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The Slovak Climate Initiative urges the new government to tackle climate change

The Slovak Climate Initiative (SKI) is urging the newly appointed Slovak government to tackle climate change and move the country closer to its climate goals. Therefore, the SKI has prepared a 12-point programme that can help the government address the issue without impacting on the State budget.

At the end of March, Slovak president Zuzana Caputova appointed a centre-right coalition government headed by Igor Matovič, leader of the Ordinary People and Independent Personalities (OLANO) party.

According to the SKI, to tackle climate change is the biggest challenge of today. And while all the negative effects are coming faster than first predicted, also the impacts on the Slovak economy will weight more.

“Also Slovakia is starting to see and feel the most pessimistic climate change scenarios and its consequences,” explained Peter Robl of the Slovak Climate Initiative.

As part of the 12 proposed measures, the government must finalise the most important carbon neutrality provisions from the recently approved low carbon Long Term Strategy and revise the National Energy and Climate Plan (NECP) to align it with the upcoming Long Term Strategy on building renovations. And while revising such documentation, energy efficiency must be included in all relevant standards and documents.

Also, the government should come up with a new definition of energy poverty, in order to include all those people who are unable to secure the necessary energy for the optimal functioning of their households.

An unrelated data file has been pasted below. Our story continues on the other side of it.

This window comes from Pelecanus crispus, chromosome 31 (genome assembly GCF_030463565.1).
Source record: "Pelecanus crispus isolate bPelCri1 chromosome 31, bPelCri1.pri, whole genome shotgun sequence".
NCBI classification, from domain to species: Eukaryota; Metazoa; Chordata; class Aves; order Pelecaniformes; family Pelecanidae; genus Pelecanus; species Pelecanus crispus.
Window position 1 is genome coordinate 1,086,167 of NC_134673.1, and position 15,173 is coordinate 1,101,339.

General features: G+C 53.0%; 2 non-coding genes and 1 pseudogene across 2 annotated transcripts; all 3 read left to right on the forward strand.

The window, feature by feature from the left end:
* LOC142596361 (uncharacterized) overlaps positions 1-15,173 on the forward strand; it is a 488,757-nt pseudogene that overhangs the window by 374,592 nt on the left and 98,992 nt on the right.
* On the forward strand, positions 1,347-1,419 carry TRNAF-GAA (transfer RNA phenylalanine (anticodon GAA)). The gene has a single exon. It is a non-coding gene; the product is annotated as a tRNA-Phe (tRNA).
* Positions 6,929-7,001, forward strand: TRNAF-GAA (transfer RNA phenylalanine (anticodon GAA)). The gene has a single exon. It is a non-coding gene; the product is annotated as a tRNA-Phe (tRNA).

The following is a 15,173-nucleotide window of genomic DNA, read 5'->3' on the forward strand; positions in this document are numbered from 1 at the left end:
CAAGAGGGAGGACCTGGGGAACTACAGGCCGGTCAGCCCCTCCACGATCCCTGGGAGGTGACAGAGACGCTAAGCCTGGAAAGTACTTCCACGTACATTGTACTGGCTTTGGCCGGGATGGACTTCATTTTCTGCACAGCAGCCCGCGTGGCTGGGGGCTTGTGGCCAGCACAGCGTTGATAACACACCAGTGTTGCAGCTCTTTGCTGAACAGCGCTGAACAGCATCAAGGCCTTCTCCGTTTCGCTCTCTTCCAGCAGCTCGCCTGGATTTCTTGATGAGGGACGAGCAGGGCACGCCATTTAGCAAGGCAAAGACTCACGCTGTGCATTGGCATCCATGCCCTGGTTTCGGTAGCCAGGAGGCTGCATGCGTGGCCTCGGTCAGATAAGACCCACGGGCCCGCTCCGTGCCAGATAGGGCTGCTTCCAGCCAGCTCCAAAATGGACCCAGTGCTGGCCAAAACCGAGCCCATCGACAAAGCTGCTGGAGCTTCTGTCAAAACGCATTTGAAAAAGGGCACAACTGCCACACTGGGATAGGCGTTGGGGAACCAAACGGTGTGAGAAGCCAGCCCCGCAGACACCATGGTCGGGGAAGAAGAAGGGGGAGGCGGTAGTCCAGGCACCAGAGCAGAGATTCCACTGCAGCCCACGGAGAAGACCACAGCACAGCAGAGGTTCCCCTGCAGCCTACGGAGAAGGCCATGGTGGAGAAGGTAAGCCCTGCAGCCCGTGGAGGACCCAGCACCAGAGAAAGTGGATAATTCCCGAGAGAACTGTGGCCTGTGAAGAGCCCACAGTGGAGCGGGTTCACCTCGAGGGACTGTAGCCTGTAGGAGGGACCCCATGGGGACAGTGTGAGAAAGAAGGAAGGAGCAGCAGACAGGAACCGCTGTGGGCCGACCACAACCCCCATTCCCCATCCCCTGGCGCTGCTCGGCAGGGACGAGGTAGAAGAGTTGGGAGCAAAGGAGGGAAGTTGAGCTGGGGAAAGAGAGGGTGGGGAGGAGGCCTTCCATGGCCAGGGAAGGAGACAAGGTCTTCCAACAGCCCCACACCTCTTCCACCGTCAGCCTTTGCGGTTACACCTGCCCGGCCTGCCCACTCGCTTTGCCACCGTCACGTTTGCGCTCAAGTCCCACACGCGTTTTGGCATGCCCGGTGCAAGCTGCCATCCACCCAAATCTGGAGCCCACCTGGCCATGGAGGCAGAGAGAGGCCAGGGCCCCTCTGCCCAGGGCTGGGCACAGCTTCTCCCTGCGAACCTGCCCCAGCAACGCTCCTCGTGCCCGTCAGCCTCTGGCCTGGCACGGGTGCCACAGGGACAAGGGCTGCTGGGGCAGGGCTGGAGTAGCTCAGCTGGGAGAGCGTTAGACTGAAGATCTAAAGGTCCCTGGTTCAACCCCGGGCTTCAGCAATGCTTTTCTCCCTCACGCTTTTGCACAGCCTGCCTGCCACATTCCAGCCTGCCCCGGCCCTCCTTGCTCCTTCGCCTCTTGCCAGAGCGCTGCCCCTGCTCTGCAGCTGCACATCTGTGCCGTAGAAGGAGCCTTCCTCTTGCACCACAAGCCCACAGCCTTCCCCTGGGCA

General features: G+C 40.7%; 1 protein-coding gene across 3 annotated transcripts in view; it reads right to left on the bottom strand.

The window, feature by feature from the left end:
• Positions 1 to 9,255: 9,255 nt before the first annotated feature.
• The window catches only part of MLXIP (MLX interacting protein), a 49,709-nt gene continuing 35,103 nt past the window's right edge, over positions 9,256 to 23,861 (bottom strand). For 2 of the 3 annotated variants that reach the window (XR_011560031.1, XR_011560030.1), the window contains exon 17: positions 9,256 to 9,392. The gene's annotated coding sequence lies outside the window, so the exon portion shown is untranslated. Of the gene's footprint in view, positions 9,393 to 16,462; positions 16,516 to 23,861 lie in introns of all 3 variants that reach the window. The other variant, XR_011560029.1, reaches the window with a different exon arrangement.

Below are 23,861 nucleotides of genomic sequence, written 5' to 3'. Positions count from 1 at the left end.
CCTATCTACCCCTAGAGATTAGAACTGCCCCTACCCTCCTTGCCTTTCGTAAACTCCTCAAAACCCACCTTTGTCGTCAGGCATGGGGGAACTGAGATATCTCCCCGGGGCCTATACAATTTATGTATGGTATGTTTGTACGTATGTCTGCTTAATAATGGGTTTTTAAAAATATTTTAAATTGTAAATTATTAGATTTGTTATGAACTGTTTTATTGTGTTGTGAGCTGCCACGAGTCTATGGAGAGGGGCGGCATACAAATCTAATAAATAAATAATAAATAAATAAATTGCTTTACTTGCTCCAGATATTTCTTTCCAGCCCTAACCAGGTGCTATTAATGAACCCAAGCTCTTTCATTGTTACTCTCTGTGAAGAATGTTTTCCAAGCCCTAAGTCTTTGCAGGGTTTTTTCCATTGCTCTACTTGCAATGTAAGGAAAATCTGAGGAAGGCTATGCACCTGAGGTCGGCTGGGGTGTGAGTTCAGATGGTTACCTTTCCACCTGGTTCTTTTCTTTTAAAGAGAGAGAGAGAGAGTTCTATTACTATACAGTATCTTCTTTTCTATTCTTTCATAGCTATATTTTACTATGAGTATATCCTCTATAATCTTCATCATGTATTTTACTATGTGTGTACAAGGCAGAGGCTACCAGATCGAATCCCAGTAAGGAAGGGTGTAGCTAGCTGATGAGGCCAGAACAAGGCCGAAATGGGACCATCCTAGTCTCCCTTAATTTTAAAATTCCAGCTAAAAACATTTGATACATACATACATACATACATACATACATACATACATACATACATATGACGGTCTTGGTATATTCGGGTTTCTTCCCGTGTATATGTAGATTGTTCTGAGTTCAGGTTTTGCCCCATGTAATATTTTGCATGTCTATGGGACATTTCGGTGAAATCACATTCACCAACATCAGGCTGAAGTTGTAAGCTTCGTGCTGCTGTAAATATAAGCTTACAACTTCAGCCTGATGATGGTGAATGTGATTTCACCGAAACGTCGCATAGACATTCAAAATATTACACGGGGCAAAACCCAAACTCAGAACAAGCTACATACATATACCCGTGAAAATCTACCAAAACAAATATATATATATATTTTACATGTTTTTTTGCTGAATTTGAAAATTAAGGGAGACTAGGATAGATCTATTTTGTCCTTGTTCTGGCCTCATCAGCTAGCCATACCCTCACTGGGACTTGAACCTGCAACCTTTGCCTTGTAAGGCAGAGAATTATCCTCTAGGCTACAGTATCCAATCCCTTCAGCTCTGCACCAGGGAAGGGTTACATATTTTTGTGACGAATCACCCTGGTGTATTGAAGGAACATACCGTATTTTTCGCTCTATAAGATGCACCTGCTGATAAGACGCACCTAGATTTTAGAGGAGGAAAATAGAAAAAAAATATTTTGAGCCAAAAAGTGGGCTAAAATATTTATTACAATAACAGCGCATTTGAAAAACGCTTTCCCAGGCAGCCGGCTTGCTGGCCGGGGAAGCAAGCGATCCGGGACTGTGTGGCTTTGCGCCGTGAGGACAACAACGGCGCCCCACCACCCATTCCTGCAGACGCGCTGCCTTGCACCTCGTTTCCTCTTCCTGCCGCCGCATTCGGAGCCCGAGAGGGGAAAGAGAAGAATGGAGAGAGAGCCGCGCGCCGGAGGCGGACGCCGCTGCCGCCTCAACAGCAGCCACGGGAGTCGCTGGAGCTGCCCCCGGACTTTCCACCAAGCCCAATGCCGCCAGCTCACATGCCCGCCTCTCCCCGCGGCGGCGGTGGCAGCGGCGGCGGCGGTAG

The programme focused in particular on the removal of obstacles to the development of renewable energy, assuring a fair transition of the coal and carbon-dependent regions and abolishing the moratorium on connecting new renewable energy sources to the grid with an emphasis on increasing the sustainable use of renewable energy in Slovakia.

Last year the European Commission unveiled the European Green Deal, mobilising around one trillion euros in the framework of a ten-year plan to reduce the EU’s greenhouse gas (GHG) emissions by at least 50 per cent compared with 1990. And earlier in March, the Commission made a proposal for the European Climate Law, a new legislation that would bind member states to the target of net-zero GHG emissions by 2050.

Walking in the European Union’s steps, the SKI is asking the Slovak government to reallocate unspent funds from the EU budget’s Quality of Environment programme in order to provide additional support for the renovation and improvement of the energy performance of public buildings, such as schools, medical facilities and offices.

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